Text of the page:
Representatives from 16 countries and 6 continents joined the Council on Foundations at the 2014 Philanthropy Exchange conference in Washington, DC, to tackle some of the most pressing issues confronting the field today – notably the role of philanthropy in a rapidly shifting landscape of global development.
The conference opened with the Annual Global Philanthropy Dinner, at which Dr Lester Salamon, director of the Center for Civil Society Studies at Johns Hopkins University, spoke about the ‘revolution in social purpose finance’. As he discusses in his new book, Leverage for Good: An introduction to the new frontiers of philanthropy and social investing, socially minded enterprises are increasingly using new forms of finance. Salamon showed how foundational tools, such as grantmaking and community engagement, can complement the new instruments, strategies, and technologies being used to raise capital in the non-profit market.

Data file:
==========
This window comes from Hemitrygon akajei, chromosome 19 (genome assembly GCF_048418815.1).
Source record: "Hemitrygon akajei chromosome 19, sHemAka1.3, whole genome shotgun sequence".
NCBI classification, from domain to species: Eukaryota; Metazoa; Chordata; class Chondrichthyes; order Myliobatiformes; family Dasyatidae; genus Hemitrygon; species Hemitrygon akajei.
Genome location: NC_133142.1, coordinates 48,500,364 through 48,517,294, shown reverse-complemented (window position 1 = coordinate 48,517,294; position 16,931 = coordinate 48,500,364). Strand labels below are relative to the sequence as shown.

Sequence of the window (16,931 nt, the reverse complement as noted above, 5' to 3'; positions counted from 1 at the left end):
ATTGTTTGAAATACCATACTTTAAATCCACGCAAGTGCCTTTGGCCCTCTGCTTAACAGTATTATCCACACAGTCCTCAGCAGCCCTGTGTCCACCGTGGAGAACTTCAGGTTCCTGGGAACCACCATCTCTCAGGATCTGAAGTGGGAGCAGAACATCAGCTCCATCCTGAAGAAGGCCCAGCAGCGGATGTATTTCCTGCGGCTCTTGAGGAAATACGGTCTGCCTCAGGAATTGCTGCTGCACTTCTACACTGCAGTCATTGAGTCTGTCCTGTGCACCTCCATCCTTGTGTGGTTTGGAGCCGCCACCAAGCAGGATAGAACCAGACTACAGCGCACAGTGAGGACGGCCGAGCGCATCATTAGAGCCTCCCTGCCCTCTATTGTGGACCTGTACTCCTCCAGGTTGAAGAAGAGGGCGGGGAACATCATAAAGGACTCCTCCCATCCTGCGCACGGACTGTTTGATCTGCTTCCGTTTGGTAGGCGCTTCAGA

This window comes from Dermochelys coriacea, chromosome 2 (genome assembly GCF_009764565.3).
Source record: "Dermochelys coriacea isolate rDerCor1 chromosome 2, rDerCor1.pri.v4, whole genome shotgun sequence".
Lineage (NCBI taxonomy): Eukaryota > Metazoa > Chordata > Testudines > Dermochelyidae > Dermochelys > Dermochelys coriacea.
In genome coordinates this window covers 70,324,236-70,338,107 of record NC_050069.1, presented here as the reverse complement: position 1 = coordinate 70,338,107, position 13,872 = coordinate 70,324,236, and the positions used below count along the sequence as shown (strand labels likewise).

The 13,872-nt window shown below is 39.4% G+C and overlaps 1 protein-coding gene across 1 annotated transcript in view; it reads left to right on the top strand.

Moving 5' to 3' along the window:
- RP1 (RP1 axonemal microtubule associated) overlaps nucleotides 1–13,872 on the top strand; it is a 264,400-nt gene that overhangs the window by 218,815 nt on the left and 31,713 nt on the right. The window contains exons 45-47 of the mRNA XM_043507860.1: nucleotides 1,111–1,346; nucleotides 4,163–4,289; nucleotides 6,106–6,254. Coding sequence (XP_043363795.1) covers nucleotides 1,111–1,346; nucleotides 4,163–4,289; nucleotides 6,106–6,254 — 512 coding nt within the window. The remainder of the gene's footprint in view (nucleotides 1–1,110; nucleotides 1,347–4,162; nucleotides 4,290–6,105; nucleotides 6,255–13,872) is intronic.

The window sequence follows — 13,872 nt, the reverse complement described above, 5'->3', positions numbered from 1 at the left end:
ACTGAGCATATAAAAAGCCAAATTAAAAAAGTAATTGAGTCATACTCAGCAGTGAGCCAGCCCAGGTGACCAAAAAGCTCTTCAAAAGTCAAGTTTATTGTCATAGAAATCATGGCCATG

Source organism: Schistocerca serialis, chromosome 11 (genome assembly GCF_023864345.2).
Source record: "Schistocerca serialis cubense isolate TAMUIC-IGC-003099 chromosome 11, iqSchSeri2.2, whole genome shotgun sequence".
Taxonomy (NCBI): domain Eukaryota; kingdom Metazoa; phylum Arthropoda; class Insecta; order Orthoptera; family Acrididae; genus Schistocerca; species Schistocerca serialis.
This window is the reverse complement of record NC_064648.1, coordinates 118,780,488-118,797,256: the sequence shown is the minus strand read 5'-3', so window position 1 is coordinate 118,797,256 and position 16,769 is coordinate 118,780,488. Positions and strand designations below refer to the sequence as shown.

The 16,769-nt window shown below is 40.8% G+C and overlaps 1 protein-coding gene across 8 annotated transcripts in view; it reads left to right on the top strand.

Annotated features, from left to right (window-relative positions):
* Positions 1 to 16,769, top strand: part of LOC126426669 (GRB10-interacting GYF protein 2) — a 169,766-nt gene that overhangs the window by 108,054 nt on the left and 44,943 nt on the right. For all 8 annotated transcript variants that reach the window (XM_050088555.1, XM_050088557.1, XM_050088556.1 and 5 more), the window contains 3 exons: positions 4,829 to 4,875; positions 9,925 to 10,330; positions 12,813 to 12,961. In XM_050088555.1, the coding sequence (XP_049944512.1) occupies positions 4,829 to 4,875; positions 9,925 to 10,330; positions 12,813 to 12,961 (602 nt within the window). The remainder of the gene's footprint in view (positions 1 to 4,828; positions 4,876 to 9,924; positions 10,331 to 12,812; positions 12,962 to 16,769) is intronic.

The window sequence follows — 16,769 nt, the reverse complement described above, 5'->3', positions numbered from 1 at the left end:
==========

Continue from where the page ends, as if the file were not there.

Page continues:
During the conference, attendees looked at the role of philanthropy in the post-2015 agenda. In front of a standing-room only audience, speakers considered how foundations can both engage in the process and use their comparative advantages. As Ed Cain, vice-president for programs at the Conrad N Hilton Foundation (and one of several funders leading this initiative) put it, ‘We are doing what philanthropy does best – being an agitator.’
Other sessions explored the State Department’s role in exploring global public–philanthropic partnerships and talent management for global philanthropy in the 21st century, which, attendees agreed, has a vital role to play across borders and around the world. Brad Smith, president of the Foundation Center, put it best: ‘We are part of a global growth industry; there is a tremendous proliferation of philanthropy around the world.’